Celebrations in Dharamsala and around the world evoke a time when Tibet was independent
Tibetans turned out around the world today for their independence day.
In Dharamsala, home of the world’s largest community of Tibetans living in exile, events included a day-long exhibition and an evening concert, which took place near Tsuglakhang, the Dalai Lama's temple.
Staff from Free Tibet’s research partner Tibet Watch, who are based in Dharamsala, joined their fellow Tibetans for the celebrations. They captured several photos of the events, which were coordinated by Students for a Free Tibet.
In one of the pictures, Tibetans stand behind a stall with a replica of the Potala Palace, historic residence of the Dalai Lama. Next to them stands a replica of the stone pillar engraved with the Sino-Tibetan Treaty 821/823 which stands outside the Jokhang Temple. Both the Potala Palace and Jokhang Temple are located in the Tibetan capital, Lhasa.
Another picture shows Tibetans standing inside a large, illuminated map of their occupied homeland.
Tibetan Independence Day is celebrated every year on 13 February, the anniversary of the five-point proclamation issued by the 13th Dalai Lama in 1913.
In a reverse from the present, the five-point statement was issued while Tibet was independent. It was therefore not, as some describe it, a declaration of independence, but rather a reassertion or reminder of Tibet's status, acccompanied by some of the obligations of its citizens. This is captured in the beginning of the fourth point, which describes how Tibetans will have to defend their country and its independence against possible future invasion:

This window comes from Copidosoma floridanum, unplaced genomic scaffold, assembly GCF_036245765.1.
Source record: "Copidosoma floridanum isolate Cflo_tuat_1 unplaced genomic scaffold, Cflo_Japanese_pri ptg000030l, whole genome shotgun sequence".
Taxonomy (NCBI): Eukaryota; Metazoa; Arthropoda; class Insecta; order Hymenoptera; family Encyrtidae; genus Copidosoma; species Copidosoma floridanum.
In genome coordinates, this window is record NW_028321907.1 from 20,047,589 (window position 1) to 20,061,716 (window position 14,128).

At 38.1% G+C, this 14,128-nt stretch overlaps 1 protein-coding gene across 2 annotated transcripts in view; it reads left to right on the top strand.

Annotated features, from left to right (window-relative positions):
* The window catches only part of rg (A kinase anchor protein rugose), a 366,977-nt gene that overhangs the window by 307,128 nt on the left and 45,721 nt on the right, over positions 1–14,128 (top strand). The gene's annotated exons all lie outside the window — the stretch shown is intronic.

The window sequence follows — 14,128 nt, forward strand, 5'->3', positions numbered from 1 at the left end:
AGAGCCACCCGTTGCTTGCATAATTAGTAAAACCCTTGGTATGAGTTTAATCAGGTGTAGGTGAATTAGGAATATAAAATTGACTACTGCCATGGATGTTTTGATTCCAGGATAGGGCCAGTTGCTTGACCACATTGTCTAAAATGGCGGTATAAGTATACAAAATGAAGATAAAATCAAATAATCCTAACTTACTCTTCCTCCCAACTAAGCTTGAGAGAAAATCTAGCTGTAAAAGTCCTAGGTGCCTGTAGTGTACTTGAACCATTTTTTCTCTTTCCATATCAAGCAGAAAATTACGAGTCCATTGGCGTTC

“Tibet is a country with rich natural resources; but it is not scientifically advanced like other lands. We are a small, religious, and independent nation. To keep up with the rest of the world, we must defend our country...To safeguard and maintain the independence of our country, one and all should voluntarily work hard.”
Students for a Free Tibet have organised Independence Day celebrations since 2013, the 100th anniversary of the five-point statement. This year’s theme is "stand for the Tibetan national anthem".
Tibet's culture is both ancient and unique. Under China's military occupation, Tibetans who strive to protect this culture have faced harassment and arrest. One of them, Tashi Wangchuk, faces up to 15 years in prison for telling the world about his work to preserve and promote the Tibetan language. Add your voice to the campaign calling for his release from detention.